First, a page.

From: "Practicing a Quiet Art," by Garth Glazier
Memory is a peculiar thing. It is both essential and at best, unreliable. As my grandfather once said, on one of the long walks we took when I was a boy, “I have forgotten more than I ever learned.” The statement was made casually and the words seemed to drift to the ground like some strange winged seeds blown from the branches of a distant and mysterious tree. For years, the significance of these words remained an enigma to me. Now that I am approaching my grandfather’s age, the meaning is becoming clearer. Returning to the places where we walked, the words float in the air, reminding me of how the passage of time changes perception. Like a clutch of seeds gently waiting for their day in the light, the meaning has emerged, sprouted, and taken hold. As I go forward, walking the now invisible paths we traveled, the clash between my memory of these places and the reality I find, presents a world of radical change.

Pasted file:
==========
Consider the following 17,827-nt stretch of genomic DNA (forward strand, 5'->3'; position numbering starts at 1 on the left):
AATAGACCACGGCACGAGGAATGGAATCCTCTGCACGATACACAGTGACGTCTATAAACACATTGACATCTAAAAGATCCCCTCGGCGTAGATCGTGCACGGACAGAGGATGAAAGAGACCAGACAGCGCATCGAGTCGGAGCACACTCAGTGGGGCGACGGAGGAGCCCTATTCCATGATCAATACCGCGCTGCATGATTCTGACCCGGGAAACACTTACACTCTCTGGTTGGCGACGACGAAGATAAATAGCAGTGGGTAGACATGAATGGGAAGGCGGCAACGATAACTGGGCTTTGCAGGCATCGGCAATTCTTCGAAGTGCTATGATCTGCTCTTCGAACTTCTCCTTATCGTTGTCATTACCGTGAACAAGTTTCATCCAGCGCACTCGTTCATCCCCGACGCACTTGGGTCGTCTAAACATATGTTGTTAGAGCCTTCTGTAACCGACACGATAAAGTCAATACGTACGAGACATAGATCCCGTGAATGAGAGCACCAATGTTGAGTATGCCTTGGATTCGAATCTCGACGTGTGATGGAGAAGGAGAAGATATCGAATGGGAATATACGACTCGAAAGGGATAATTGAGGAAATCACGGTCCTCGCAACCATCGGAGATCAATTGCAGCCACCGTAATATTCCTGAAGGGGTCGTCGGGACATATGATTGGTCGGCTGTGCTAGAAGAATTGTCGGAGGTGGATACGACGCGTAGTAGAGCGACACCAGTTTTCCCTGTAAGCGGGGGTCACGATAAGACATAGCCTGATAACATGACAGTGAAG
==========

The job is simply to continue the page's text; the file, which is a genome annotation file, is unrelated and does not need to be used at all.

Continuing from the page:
This new world is the sum total of a transformed landscape. It is a landscape in which forest gave way to farmland, farmland was enveloped by thriving city, and growing city was subsumed by economic decline and urban decay. It is a familiar story in the American Midwest, but what is not so familiar is the rising and falling fortune of the trees that also inhabited these transformed worlds. For me, trees can still tell the story of this transformation by giving us a living connection with the past and transcending the more cosmetic changes to the landscape brought about by development and economic growth.
And so it is that I travel the garden paths of city and country with a camera in hand recording the changes. A few of the things I have found are here. Some were just outside my door and some were far away. They are all part of my small attempt to record moments of light and shadow that moved me.